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NPCC’s Strategy for Police Custody – Children should only be held in custody as a last resort

The National Police Chief’s Council (NPCC) has published a new strategy on police custody. The strategy states that it aspires to use police custody as a ‘last resort’ for children.


The strategy recognises that police custody is not always the most appropriate response for children and that alternatives should be sought wherever possible. The use of pre-custody interventions, for example, such as street triage avoids the use of police custody for children.

  • “one of the greatest benefits will arise from diversion activities and greater collaboration with partner agencies.” [page 4].
  • “We use custody for children only as a last resort.” [page 7]


Read the NPCC National Strategy for Police Custody.

This strategy should be read in conjunction with the NPCC National Strategy for the Policing of Children and Young People.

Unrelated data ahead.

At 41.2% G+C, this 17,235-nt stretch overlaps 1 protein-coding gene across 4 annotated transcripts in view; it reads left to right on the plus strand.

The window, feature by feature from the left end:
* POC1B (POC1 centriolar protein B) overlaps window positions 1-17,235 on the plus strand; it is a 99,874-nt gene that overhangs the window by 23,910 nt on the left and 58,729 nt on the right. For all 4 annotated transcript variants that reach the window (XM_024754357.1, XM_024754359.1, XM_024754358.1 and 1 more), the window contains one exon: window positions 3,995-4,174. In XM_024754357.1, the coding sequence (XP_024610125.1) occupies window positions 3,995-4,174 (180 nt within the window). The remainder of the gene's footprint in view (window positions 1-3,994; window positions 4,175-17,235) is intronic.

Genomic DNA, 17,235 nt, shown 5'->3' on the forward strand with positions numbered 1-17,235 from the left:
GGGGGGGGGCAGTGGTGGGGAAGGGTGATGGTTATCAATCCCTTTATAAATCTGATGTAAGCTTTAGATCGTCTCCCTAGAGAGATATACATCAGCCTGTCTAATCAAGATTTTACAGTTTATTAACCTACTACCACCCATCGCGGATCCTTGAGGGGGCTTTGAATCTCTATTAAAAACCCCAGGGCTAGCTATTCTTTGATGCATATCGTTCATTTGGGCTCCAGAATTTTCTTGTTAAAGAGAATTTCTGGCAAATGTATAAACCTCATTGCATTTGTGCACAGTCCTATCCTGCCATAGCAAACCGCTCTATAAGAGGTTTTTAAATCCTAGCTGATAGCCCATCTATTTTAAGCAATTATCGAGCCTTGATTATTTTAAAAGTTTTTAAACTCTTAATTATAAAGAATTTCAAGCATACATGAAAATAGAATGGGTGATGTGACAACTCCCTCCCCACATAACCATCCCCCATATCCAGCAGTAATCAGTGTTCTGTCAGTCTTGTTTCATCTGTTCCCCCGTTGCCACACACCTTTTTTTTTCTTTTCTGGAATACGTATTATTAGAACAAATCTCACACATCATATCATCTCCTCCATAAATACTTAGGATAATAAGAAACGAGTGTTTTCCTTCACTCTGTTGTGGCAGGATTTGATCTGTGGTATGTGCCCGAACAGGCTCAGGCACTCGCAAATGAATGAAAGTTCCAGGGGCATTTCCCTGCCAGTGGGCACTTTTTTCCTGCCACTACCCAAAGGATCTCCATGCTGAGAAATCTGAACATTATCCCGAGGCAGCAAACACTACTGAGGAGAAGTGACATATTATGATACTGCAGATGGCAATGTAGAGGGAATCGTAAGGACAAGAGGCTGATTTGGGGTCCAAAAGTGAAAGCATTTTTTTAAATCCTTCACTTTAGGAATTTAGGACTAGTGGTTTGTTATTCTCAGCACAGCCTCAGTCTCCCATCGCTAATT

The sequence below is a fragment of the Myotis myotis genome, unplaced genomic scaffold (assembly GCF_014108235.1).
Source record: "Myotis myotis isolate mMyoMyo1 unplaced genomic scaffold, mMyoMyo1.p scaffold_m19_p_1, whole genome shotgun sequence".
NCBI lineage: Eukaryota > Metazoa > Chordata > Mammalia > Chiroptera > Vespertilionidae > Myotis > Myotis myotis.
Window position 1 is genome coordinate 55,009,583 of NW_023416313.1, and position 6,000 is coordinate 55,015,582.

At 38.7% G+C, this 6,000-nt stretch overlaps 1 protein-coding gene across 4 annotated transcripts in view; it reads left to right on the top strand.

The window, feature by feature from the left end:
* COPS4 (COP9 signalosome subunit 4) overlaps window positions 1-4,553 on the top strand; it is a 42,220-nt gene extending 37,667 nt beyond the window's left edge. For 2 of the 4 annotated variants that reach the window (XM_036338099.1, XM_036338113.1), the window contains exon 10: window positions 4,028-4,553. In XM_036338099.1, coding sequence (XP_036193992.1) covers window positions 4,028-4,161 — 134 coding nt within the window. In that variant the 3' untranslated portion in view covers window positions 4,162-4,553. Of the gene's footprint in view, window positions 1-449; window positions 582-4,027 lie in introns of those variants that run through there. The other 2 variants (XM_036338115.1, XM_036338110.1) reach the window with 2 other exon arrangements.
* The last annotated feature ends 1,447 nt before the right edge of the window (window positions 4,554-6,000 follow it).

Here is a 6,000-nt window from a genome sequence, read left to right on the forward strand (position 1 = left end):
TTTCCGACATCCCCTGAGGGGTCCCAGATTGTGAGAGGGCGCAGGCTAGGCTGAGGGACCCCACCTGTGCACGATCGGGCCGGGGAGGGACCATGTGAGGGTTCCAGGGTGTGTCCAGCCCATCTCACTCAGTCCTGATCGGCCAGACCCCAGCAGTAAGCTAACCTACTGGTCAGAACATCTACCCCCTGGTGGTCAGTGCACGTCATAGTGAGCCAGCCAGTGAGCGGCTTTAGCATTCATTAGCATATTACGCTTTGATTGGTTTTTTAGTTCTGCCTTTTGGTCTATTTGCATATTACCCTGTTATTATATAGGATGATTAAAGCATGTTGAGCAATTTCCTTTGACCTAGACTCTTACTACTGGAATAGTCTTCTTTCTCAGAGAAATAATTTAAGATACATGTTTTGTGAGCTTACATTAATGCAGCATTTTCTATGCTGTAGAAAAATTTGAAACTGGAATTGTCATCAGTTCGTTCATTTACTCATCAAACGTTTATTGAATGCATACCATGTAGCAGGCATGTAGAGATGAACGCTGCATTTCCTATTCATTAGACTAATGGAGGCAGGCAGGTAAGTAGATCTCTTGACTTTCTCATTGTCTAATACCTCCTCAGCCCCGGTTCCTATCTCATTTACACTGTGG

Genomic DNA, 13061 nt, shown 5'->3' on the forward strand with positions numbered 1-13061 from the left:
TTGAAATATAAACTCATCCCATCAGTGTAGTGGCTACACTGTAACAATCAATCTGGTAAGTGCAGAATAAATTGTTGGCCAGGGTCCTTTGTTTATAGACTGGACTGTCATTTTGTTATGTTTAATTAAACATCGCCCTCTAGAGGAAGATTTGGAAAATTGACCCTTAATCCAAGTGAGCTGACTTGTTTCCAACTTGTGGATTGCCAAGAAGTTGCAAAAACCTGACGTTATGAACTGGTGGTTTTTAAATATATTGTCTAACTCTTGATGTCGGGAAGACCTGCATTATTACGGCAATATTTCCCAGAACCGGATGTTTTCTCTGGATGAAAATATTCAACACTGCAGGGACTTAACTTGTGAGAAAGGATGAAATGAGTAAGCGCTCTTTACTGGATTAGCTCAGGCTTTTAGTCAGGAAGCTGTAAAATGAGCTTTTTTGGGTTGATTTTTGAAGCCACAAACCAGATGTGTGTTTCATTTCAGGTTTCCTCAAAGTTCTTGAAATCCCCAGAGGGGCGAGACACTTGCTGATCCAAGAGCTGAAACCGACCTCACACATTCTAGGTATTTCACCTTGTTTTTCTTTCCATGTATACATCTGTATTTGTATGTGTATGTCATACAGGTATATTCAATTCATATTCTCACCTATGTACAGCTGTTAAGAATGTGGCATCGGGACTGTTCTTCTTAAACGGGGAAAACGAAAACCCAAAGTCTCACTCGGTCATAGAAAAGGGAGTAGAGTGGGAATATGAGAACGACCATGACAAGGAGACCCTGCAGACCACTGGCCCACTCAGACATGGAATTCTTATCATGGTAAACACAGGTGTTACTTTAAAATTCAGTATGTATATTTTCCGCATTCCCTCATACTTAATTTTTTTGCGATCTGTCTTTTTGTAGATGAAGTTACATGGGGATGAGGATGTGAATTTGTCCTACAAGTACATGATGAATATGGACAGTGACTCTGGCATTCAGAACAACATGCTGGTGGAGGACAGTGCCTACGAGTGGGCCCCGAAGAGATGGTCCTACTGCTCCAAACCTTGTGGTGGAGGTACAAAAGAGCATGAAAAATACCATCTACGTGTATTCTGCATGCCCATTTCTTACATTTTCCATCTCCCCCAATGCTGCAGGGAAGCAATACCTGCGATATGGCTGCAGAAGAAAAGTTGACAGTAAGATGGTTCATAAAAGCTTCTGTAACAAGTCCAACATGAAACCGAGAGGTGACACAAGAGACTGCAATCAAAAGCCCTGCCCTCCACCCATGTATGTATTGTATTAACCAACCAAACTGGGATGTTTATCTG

The NPCC strategy recognises that children are inherently vulnerable and should be treated wholly differently to adults in police custody. This strategy should remind police officers and custody sergeants that they should not be detaining children is police cells.

  • Police officers can avoid arresting children by arranging for children to attend police stations voluntarily to be interviewed. 1
  • Children should not routinely be placed in police cells. Custody sergeants should consider if they can be supervised in another suitable safe place in the police station. 2
  • Children should only be held in a police cell overnight in the most exceptional cases. 3


Read more about Just for Kids Law’s nochildincells campaign.

  1. Officers must take into account the age of a child or young person when deciding whether any of the Code G statutory grounds for arrest apply. They should pay particular regard to the timing of any necessary arrests of children and young people and ensure that they are detained for no longer than needed in accordance with paragraph 1.1 of Code C.  (back)
  2. “A juvenile shall not be placed in a police cell unless no other secure accommodation is available and the custody officer considers it is not practicable to supervise them if they are not placed in a cell or that a cell provides more comfortable accommodation than other secure accommodation in the station. A juvenile may not be placed in a cell with a detained adult.” [para 8.8, PACE Code C]  (back)
  3. “Officers should avoid holding children overnight in police cells unless absolutely necessary.” [Section 2, Detention and custody: Children and young persons, College of Policing, July 2015]  (back)